Poinsettia Christmas Rose Or Winter Rose - Knowledgebase Question

Denver, CO
Avatar for tcgltd
Question by tcgltd
December 7, 2000
I just received a Christmas Rose or Winter Rose Poinsettia. This is an unusual plant and I would like to keep it for next year. What do I do to guarantee it will bloom again? Also, can this be propagated by cuttings? If so, when do I start the cuttings and get them to bloom for gifts for next year?

Name: Linda

Avatar for zenepher
A comment from zenepher
December 10, 2017
I lived in south Florida, I have had Poinsettia plants for years. I have some older than five years and they are planted in my yard. Some have grown over four or five ft. My yard is fill of red and green during the holidays especially during December until after Valentine day, and then I cut them back. Starting October just make sure once it get dark do not let them get any kind of lights, street or from your porch. Protect them from heavy wind, the leaves can be delicate. One of my most easy to grow plants.

Answer from NGA
December 7, 2000
It's care would be the same as other poinsettias, which are often difficult to get to rebloom but here's how to go about it. Good luck!

Winter care: Place the plant in an area with a half-day of direct sun, and water only when the soil is dry.

Spring care: As side shoots develop, prune back old branches to where new growth starts, and repot with fresh soilless potting mix. Begin fertilizing with all- purpose houseplant food.

Summer care: After last frost, place plant outdoors where it receives morning sun. Sink pot into ground. Keep well watered, and prune off growing tips twice a month to create bushier plants. Continue fertilizing.

Fall care: Bring plant indoors in September before first frost. To induce flowering, give the plant direct sun or artificial light each day, and 14 hours of uninterrupted dark each night, beginning in early October. Keep the soil moist, and stop fertilizing. Color should form on bracts in six to eight weeks.

Poinsettia is usually propagated by cuttings taken in mid spring when the plants are normally trimmed back for repotting, but you could try with a cutting taken any time. Use four to six inch tip cuttings and set them into barely moist/damp sand. Cover the pot with a clear plastic bag to maintain humidity and set it in a very bright location out of direct sunlight. Move to individual pots when rooted; allow to acclimate to being in the pot and then move to bright direct sun; keep them evenly moist but not soggy.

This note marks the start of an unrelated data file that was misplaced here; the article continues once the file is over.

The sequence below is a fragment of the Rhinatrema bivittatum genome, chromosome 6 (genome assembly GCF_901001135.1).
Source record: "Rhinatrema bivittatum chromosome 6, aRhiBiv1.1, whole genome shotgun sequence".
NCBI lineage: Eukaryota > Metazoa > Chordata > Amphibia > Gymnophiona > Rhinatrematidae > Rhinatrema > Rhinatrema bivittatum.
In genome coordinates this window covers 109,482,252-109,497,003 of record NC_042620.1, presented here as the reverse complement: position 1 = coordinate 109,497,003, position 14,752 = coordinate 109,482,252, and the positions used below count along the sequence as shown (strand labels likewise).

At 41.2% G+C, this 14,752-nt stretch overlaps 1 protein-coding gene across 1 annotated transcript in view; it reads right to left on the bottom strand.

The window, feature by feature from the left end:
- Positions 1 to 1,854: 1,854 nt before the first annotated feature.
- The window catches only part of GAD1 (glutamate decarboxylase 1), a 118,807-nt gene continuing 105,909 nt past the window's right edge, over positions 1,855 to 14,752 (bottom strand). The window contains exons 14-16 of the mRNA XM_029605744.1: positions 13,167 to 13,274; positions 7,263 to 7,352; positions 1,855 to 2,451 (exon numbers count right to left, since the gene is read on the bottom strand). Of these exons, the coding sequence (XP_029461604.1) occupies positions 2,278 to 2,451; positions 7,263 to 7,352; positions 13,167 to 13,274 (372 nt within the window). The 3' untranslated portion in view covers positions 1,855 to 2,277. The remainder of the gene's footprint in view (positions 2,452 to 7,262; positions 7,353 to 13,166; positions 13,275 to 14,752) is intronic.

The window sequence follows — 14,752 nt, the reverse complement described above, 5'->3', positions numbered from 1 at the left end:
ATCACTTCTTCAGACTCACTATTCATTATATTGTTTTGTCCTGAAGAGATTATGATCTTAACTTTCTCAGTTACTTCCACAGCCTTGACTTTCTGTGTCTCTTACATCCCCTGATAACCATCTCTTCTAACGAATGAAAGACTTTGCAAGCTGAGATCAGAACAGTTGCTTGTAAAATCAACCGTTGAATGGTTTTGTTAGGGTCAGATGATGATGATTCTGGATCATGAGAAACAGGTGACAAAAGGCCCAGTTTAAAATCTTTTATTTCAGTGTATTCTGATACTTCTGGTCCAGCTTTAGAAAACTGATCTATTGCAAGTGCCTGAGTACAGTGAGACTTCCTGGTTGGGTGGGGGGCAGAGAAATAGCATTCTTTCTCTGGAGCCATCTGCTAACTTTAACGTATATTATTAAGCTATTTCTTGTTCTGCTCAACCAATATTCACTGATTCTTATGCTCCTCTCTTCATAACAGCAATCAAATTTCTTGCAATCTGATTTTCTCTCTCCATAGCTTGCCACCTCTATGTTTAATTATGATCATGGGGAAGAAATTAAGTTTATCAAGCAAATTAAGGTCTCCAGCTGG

Avatar for BonniePega
A comment from BonniePega
December 12, 2017
I have rebloomed poinsettias for year--similar to the way you mention--though I've had better luck with a half day of direct sunlight, rather than artificial light. I've bloomed my "Christmas Rose" poinsettia twice since, but this year it reverted to a regular poinsettia--no more "rose-like" flowers. So be prepared.

Name: Frank Mosher
Nova Scotia, Canada (Zone 6a)
Answer from fwmosher
December 9, 2017
While the NGA answer was definitely on the mark, the answer from Duskhunterma I believe is much more realistic. As the plant originally is from Mexico, and you are in Denver, it really is not worth the effort, unless you are one of those "enthusiasts" like me, who tries to propagate the oddest plants/seeds/cuttings I can find. I have had some successes, never with Bouganvillae, no matter how often I have tried! I have tried to winter over Pointsetta, and really, it is not worth it because they are so inexpensive here in Nova Scotia, as little as $3.00 ea (sml. ones). Fourteen hours of darkness each day, then artificial lighting for the other eight hours. I have a lot of tropicals overwintering in my basement under lights, and some seeds on heating mats, but again, one must make choices, and Pointsetta would not be on my list anymore. Cheers!

Avatar for DianaDownUnder
A comment from DianaDownUnder
March 29, 2019
"Flowered" again! Tried to upload photo but duplicated what I previously wrote last time. I only have " L" plates on as photograph would not load sorry. Di